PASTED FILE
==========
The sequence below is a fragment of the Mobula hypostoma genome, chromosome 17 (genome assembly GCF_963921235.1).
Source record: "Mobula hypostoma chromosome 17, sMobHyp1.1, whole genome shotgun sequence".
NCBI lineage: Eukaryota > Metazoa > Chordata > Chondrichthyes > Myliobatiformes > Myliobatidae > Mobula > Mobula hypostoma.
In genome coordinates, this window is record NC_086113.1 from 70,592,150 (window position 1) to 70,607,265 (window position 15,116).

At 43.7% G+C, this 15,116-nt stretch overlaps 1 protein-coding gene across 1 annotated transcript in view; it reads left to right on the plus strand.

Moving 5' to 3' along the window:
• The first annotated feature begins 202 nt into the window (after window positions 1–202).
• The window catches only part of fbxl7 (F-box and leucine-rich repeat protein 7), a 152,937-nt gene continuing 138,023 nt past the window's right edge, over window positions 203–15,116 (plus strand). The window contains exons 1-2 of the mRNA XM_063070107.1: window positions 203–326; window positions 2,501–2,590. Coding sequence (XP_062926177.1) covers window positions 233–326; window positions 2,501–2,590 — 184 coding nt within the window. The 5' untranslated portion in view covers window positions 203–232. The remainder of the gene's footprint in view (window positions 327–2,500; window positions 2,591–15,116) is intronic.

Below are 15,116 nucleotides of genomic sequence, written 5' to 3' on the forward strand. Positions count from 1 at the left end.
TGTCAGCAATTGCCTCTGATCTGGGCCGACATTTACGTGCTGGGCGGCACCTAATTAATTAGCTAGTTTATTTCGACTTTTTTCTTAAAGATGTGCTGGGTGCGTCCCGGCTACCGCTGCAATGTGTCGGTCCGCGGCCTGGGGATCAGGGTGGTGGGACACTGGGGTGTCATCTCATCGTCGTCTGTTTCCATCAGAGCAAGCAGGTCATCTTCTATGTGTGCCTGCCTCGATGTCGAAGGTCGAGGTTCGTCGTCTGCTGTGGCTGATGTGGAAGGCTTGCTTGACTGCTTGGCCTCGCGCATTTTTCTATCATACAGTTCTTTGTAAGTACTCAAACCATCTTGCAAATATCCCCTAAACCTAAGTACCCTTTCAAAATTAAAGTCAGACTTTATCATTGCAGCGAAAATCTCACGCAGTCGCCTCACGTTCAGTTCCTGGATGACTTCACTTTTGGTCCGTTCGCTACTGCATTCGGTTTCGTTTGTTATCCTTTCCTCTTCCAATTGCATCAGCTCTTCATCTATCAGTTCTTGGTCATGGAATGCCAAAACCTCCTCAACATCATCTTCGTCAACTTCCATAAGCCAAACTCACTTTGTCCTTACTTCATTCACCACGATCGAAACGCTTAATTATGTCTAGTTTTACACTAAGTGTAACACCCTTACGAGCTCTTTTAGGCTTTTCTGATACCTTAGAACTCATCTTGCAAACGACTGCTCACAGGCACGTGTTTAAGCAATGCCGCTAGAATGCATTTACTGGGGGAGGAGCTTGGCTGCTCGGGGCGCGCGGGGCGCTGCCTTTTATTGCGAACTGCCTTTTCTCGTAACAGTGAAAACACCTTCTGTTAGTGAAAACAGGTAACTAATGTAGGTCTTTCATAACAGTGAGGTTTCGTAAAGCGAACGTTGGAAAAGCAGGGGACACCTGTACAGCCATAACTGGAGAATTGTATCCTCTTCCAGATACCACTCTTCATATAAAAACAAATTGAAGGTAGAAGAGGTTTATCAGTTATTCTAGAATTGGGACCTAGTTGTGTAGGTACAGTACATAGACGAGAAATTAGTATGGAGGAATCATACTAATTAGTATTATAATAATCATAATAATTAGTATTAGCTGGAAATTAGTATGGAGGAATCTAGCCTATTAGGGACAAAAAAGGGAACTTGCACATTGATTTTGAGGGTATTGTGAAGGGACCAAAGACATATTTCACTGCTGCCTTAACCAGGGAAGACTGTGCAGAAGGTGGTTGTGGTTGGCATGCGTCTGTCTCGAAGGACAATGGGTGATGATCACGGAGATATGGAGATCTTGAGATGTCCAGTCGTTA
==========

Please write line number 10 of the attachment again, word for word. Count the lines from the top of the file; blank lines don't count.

TGTCAGCAATTGCCTCTGATCTGGGCCGACATTTACGTGCTGGGCGGCACCTAATTAATTAGCTAGTTTATTTCGACTTTTTTCTTAAAGATGTGCTGGGTGCGTCCCGGCTACCGCTGCAATGTGTCGGTCCGCGGCCTGGGGATCAGGGTGGTGGGACACTGGGGTGTCATCTCATCGTCGTCTGTTTCCATCAGAGCAAGCAGGTCATCTTCTATGTGTGCCTGCCTCGATGTCGAAGGTCGAGGTTCGTCGTCTGCTGTGGCTGATGTGGAAGGCTTGCTTGACTGCTTGGCCTCGCGCATTTTTCTATCATACAGTTCTTTGTAAGTACTCAAACCATCTTGCAAATATCCCCTAAACCTAAGTACCCTTTCAAAATTAAAGTCAGACTTTATCATTGCAGCGAAAATCTCACGCAGTCGCCTCACGTTCAGTTCCTGGATGACTTCACTTTTGGTCCGTTCGCTACTGCATTCGGTTTCGTTTGTTATCCTTTCCTCTTCCAATTGCATCAGCTCTTCATCTATCAGTTCTTGGTCATGGAATGCCAAAACCTCCTCAACATCATCTTCGTCAACTTCCATAAGCCAAACTCACTTTGTCCTTACTTCATTCACCACGATCGAAACGCTTAATTATGTCTAGTTTTACACTAAGTGTAACACCCTTACGAGCTCTTTTAGGCTTTTCTGATACCTTAGAACTCATCTTGCAAACGACTGCTCACAGGCACGTGTTTAAGCAATGCCGCTAGAATGCATTTACTGGGGGAGGAGCTTGGCTGCTCGGGGCGCGCGGGGCGCTGCCTTTTATTGCGAACTGCCTTTTCTCGTAACAGTGAAAACACCTTCTGTTAGTGAAAACAGGTAACTAATGTAGGTCTTTCATAACAGTGAGGTTTCGTAAAGCGAACGTTGGAAAAGCAGGGGACACCTGTACAGCCATAACTGGAGAATTGTATCCTCTTCCAGATACCACTCTTCATATAAAAACAAATTGAAGGTAGAAGAGGTTTATCAGTTATTCTAGAATTGGGACCTAGTTGTGTAGGTACAGTACATAGACGAGAAATTAGTATGGAGGAATCATACTAATTAGTATTATAATAATCATAATAATTAGTATTAGCTGGAAATTAGTATGGAGGAATCTAGCCTATTAGGGACAAAAAAGGGAACTTGCACATTGATTTTGAGGGTATTGTGAAGGGACCAAAGACATATTTCACTGCTGCCTTAACCAGGGAAGACTGTGCAGAAGGTGGTTGTGGTTGGCATGCGTCTGTCTCGAAGGACAATGGGTGATGATCACGGAGATATGGAGATCTTGAGATGTCCAGTCGTTA